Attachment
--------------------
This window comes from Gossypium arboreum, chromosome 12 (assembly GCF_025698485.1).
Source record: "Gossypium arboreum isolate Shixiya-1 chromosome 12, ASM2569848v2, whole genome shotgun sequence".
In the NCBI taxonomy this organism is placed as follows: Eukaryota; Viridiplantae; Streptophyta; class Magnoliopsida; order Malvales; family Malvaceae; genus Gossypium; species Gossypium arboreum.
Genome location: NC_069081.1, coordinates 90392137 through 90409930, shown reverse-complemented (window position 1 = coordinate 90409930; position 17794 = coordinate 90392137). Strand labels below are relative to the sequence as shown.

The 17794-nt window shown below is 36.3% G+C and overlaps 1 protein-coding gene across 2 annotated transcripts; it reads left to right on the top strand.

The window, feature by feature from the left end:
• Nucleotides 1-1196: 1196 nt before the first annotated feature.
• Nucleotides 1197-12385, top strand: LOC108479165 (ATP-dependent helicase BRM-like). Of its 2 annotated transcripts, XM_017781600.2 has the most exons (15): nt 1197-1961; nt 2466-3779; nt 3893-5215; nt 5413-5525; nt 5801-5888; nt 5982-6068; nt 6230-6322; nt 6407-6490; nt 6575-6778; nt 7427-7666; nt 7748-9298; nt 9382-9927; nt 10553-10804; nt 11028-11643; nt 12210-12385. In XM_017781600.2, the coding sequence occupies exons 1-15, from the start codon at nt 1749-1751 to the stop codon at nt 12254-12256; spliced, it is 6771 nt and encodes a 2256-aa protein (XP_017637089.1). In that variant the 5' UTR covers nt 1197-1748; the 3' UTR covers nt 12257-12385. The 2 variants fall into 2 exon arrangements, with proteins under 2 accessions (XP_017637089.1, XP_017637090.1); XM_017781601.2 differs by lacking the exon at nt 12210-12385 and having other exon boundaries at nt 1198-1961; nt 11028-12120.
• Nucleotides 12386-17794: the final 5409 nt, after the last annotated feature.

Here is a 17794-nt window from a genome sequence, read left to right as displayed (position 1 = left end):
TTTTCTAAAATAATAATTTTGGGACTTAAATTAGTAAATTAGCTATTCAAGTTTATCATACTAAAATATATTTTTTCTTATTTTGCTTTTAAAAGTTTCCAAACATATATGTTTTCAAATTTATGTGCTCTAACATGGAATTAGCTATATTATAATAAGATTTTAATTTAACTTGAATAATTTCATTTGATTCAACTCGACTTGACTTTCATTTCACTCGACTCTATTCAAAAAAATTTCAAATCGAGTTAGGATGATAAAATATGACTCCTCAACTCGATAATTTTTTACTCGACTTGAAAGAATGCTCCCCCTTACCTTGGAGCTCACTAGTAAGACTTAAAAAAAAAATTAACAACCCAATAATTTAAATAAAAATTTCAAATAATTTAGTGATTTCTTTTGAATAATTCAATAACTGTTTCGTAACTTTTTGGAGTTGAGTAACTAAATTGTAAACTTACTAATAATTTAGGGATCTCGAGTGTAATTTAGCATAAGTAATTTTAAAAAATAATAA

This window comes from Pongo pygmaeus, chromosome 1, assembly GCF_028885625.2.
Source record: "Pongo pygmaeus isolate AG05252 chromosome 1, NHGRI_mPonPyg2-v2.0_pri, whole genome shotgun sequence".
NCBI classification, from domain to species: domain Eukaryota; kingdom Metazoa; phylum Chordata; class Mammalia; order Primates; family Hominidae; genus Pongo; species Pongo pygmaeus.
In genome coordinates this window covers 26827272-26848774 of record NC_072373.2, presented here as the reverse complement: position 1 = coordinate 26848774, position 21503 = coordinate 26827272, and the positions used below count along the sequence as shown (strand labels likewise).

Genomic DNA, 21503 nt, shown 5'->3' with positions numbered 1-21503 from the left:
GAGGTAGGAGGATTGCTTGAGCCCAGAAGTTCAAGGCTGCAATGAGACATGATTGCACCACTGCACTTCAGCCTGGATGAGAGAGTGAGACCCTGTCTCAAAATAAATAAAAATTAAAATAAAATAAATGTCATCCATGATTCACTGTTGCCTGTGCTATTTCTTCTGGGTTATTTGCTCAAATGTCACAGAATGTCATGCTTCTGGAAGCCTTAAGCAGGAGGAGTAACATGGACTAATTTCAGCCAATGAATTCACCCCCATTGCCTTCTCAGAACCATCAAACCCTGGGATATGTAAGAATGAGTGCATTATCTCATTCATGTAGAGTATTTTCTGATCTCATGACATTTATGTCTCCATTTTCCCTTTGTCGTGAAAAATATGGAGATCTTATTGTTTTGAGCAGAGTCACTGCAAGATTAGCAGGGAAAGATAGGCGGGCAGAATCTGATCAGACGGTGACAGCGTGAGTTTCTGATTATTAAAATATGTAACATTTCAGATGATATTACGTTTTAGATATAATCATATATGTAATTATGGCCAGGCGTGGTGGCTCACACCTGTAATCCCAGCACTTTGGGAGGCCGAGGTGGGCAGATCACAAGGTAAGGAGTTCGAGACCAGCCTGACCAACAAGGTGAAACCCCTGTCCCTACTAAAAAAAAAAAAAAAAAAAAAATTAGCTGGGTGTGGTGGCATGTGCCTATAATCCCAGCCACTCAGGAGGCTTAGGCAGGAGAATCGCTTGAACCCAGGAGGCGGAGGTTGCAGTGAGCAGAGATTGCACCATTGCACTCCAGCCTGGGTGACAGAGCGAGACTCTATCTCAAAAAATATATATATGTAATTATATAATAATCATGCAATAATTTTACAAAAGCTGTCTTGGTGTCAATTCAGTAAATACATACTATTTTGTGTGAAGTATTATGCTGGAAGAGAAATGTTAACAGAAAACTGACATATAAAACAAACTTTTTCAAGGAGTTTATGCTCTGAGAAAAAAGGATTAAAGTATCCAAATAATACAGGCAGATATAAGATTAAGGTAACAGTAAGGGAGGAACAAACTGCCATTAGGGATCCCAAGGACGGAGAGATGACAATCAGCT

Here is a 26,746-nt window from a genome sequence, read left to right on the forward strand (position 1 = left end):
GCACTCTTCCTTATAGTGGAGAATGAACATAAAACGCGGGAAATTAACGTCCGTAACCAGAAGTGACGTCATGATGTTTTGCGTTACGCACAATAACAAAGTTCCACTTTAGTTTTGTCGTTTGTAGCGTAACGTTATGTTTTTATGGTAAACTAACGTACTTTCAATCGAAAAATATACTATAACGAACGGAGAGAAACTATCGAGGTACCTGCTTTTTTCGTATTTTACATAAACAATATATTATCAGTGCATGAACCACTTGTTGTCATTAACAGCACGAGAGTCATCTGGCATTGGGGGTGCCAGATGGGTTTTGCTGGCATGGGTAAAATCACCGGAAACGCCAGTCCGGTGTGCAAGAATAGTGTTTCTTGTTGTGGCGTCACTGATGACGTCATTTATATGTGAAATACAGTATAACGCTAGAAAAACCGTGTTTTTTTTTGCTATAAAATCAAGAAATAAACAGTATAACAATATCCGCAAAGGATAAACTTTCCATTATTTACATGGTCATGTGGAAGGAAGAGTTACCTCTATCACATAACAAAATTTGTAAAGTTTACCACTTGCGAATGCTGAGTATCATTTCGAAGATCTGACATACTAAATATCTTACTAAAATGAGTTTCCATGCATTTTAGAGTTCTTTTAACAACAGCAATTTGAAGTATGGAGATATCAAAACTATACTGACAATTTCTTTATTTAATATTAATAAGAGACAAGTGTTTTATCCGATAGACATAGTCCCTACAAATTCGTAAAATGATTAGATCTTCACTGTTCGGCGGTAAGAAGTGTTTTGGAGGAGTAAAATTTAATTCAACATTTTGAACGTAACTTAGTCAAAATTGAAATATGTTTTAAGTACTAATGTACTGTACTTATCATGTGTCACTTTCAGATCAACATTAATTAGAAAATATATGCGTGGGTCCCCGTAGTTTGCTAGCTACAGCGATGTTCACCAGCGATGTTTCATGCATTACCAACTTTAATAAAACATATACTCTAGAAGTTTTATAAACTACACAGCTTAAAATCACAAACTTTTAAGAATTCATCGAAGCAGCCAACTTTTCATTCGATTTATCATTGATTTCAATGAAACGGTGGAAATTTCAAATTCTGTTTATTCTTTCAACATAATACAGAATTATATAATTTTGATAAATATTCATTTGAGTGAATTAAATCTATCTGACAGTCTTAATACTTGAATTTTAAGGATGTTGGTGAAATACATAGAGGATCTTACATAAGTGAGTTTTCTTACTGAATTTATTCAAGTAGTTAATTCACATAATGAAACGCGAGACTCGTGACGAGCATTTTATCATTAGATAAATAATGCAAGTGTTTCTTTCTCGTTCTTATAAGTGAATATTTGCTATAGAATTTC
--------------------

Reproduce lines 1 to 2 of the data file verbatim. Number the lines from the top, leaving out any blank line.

This window comes from Gossypium arboreum, chromosome 12 (assembly GCF_025698485.1).
Source record: "Gossypium arboreum isolate Shixiya-1 chromosome 12, ASM2569848v2, whole genome shotgun sequence".